Ramachandra Guha, Sadly

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Guha has shown high regards for Gandhi and gone through much of his works but he does not seem to have imbibed the Gandhian secularism.

Abhay Kumar

WELL-KNOWN historian Ramachandra Guha wrote an article, “Liberals, Sadly” (Indian Express, March 20, 2018), as a response to the social activist Harsh Mander’s piece “Sonia, Sadly” published in the same newspaper three days earlier. Guha’s response largely misunderstood Harsh Mander’s concern and took the debate in a wrong direction.

While Harsh Mander was pained to see the complete marginalisation of the Indian Muslims and the reluctance of the Congress party to address that problem, Guha began to scold Harsh Mander and his likes for being silent about Muslim religiosity in the public sphere. Reading Guha’s article reminded me of a similar accusation by the Hindutva right-wing forces that the Left is always hard on Hindu religious symbols but silent about those of Muslims.

Let me first talk about the context of the debate. Harsh Mander first wrote the article, following a statement by the former Congress President and UPA chairperson, Sonia Gandhi, at India Today’s conclave. Sonia said that the BJP had succeeded in painting the image of the Congress as a “Muslim party”.

Harsh Mander’s piece rightly expressed the fear that her statement might be an indicator of “the community’s abandonment” by the Congress. While Harsh Mander is right to predict a major shift in Indian politics where Muslims have become politically “untouchable” and they are demonised as the “the other” of our society, he failed to mention the fact that Muslims’ marginalisation predated Narendra Modi and Sonia Gandhi. As noted political scientist, Zoya Hasan, has argued that the plight of Muslims has gradually become worse since the Partition, “If we take 1947 as the baseline, Muslims have suffered downward mobility (Congress after Indira, 2012, p. 173)”. Journalist Saeed Naqvi has made the same point in his book, Being the Other (Aleph, 2016).

Ramachandra Guha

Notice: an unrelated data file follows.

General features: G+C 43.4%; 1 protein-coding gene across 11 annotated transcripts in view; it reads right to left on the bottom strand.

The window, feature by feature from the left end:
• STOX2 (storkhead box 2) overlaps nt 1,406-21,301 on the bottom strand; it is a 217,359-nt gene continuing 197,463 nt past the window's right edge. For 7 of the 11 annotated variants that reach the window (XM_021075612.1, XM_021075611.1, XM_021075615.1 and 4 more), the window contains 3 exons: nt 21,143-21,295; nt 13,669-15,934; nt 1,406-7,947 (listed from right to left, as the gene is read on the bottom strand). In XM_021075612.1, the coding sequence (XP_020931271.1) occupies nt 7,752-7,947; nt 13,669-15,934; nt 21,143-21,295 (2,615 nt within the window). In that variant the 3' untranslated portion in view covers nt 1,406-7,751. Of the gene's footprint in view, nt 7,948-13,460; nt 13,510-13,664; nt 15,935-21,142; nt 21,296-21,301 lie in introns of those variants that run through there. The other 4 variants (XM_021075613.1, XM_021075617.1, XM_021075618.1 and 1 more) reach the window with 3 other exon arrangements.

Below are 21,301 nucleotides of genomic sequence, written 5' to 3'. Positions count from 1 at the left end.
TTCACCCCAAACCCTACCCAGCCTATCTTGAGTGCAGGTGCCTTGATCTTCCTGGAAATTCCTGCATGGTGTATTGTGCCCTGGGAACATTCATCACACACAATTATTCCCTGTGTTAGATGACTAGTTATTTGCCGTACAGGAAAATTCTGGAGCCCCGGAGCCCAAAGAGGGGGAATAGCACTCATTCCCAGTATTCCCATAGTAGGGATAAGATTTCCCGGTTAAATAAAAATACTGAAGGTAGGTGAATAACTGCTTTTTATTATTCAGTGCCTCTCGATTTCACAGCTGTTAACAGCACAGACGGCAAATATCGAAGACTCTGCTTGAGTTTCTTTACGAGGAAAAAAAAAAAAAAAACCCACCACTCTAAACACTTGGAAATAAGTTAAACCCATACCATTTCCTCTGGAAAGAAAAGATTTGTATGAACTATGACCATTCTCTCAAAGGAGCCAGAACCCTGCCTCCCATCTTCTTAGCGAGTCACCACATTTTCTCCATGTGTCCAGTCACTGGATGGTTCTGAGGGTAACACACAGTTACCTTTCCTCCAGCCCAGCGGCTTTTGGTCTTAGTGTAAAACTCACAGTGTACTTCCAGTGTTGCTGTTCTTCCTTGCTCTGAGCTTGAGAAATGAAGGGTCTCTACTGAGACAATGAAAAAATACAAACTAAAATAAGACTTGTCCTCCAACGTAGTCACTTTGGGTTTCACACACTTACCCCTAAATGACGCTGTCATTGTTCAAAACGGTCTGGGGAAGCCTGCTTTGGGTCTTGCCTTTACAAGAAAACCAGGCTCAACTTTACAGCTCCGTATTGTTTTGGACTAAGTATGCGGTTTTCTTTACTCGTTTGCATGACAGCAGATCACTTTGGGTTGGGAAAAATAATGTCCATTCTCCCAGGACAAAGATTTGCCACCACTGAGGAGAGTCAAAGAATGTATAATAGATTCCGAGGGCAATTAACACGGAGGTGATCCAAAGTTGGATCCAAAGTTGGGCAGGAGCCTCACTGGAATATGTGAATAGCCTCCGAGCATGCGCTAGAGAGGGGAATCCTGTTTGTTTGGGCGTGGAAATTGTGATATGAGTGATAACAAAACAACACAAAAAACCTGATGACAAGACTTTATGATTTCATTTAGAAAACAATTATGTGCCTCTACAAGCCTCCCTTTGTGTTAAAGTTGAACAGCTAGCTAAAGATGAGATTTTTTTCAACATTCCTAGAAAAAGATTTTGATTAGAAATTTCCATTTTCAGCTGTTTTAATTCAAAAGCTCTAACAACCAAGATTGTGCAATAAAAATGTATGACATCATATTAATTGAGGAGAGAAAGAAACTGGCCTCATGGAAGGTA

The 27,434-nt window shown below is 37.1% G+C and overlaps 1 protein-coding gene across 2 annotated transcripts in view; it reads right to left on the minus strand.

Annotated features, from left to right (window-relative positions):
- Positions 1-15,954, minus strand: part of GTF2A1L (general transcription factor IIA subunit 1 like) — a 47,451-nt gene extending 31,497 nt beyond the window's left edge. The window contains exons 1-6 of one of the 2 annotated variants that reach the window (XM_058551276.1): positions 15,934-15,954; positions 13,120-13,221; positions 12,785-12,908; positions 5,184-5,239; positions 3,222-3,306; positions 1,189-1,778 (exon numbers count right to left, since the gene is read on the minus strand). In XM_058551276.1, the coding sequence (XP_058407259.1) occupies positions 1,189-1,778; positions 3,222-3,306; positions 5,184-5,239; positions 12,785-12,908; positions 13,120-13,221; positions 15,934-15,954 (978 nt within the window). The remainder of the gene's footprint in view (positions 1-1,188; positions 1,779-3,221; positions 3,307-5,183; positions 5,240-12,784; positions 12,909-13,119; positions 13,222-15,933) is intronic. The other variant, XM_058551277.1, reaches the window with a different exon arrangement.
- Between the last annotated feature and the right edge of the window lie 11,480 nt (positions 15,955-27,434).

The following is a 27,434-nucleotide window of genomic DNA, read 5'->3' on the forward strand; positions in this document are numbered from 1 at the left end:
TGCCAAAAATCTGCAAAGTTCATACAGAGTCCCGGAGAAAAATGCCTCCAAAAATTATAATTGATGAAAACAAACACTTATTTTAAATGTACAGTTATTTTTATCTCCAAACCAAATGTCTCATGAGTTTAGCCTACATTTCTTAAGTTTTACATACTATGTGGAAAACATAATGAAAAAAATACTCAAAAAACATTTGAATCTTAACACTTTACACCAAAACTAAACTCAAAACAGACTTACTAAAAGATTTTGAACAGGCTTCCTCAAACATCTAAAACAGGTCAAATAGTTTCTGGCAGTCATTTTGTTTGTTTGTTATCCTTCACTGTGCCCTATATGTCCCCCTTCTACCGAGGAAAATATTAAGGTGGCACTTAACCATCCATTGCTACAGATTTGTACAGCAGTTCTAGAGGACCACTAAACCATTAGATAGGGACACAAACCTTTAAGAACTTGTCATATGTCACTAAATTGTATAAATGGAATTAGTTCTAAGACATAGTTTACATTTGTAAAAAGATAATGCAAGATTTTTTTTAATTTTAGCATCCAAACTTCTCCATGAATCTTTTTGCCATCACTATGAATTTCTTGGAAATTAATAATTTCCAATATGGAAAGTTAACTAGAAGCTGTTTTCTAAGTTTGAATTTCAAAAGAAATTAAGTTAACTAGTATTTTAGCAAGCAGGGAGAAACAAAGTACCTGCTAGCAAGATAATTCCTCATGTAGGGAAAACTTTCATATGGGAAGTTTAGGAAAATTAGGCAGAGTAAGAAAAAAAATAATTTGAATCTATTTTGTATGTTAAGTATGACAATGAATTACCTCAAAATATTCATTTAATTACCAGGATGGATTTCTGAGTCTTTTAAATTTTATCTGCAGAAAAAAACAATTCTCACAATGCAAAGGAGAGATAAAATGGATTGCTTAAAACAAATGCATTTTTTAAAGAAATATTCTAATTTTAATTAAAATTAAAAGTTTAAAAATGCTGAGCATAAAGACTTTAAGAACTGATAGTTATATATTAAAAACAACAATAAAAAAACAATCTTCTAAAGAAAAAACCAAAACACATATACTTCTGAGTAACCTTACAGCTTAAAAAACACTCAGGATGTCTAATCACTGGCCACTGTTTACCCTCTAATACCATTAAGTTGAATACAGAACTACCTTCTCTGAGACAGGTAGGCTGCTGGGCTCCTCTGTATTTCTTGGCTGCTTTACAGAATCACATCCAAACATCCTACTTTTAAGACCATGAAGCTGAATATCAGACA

Guha himself had expressed a deep concern about the plight of the Indian Muslims. In an article titled “The triple tragedy of the Indian Muslims” (The Telegraph, October 25, 2008), he blamed both the BJP and the Congress for not doing justice to Muslims. As he rued, “The Congress seeks to exploit the Muslims, politically. The BJP chooses to demonise them, ideologically (but also with a political purpose in mind). The Congress wishes to take care of the (sometimes spurious) religious and cultural needs of the Muslims rather than advance their real, tangible, economic and material interests. The BJP denies that they have any needs or interests at all.”

Note the similarity between Guha’s Telegraph article and the concern of Harsh Mander’s article. But it is very strange that Guha has now pushed the backwardness of Muslim issue to the right-wing domain. The man, who earlier criticised the apathy of mainstream political parties, both secular and communal, toward Muslims, has now implied that the backwardness of Muslim has much to do with their own religiosity in the public sphere and carrying cultural and religious symbols outside their homes. At this critical juncture, when Hindutva forces are trying to turn the political majority into a communal majority by othering Muslims, showing intolerance to Muslims’ religious symbols has potential to inflict much damage on the already “wounded” community.

In his response to Harsh Mander, Guha has attacked the Indian liberals for not being critical of their religious symbols; the blow is felt by the Indian Muslims. Mark the vehemence in Guha’s remarks: “Many people, this writer among them, object to Hindus flaunting saffron robes and trishuls at rallies. While a burka may not be a weapon, in a symbolic sense it is akin to a trishul. It represents the most reactionary, antediluvian aspects of the faith. To object to its display in public is a mark not of intolerance, but of liberalism and emancipation.”